Discussions on social cognition are typically focused on the various strategies we can use to understand each other. Sometimes we can simply perceive another’s emotion in their facial and bodily expression, sometimes we rely on a body of knowledge to attribute beliefs or desires, and at other times we put ourselves in their mental shoes. Direct face-to-face interaction, in contrast to mere observation, has been recognized to be highly relevant for the application of such strategies and the kind of understanding of the other’s mindset. But it is rarely if never specified what interaction amounts to and what makes an interaction a social interaction rather than an engagement with a physical object. This question becomes more relevant in light of technological progress in social robotics where the question is whether we should take the intentional or design stance towards such AI systems which may either remain physical tools or turn into colleagues and friends. It is also relevant when we consider the ways humans interact with each other via social media or video calls, for example, since many features of “typical” social interactions may be absent, such as sharing a common situation or embodiment. We may mistakenly identify bots as other agents, for example. I will introduce a strategy to approach the question, which is work in progress.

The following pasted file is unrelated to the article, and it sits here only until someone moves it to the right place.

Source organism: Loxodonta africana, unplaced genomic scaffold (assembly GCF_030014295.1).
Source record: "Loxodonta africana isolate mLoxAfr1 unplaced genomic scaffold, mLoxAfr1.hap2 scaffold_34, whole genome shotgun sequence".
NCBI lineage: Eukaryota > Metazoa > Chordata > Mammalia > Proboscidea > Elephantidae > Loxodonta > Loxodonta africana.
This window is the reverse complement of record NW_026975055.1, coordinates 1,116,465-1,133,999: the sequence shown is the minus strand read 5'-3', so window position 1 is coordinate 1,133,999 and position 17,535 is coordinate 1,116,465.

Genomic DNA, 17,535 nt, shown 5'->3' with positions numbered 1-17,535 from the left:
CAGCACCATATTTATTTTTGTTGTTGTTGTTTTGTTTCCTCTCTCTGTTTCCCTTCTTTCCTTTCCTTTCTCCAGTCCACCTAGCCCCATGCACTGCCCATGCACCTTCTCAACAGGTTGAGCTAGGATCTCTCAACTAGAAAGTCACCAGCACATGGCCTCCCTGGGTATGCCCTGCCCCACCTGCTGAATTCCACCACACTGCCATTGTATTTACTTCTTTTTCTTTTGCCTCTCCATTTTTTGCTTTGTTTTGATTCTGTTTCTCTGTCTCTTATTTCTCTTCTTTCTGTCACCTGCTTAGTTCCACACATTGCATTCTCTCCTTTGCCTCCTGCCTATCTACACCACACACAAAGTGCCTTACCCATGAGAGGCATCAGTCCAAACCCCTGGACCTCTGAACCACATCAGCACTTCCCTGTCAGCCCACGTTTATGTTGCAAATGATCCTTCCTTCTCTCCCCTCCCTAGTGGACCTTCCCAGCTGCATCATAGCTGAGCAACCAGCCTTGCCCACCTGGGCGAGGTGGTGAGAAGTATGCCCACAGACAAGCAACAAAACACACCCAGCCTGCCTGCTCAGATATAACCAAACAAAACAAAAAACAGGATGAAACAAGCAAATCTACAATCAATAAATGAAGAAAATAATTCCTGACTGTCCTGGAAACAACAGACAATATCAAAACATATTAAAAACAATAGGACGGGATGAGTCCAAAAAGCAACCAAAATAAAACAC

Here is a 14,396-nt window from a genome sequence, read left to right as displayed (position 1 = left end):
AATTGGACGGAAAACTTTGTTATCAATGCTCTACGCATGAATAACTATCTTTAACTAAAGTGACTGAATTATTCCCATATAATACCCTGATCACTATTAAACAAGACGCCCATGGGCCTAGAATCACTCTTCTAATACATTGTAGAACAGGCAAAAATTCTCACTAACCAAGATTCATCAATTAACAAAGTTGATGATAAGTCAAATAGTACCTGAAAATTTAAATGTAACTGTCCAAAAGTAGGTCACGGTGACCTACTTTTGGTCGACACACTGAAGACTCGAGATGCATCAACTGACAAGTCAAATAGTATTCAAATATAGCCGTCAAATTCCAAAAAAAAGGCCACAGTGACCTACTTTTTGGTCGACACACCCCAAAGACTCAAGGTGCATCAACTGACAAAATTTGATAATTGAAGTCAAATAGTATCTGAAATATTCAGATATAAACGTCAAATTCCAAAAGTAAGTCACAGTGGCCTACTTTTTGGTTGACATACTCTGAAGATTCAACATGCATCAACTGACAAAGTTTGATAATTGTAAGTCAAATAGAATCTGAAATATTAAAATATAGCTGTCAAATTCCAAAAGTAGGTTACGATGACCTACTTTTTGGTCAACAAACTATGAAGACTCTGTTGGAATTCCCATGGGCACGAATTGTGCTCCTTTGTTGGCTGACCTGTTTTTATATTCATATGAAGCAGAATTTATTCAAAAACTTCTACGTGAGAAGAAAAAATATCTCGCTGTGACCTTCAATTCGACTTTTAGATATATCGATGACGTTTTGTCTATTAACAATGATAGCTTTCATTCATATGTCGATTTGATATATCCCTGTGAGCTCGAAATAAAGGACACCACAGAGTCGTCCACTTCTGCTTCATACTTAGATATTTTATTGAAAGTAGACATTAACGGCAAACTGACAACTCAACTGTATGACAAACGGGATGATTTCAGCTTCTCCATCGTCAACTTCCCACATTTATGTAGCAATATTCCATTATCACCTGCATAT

Tobias Schlicht is Professor of Philosophy at Ruhr-Universität Bochum. He is interested in questions regarding cognition and consciousness, has written three books on the mind-body problem and on social cognition, edited various collections and special issues on topics in cognitive science such as mental representation, and published papers on topics in this area.
O seminário será realizado em videoconferência, via Zoom.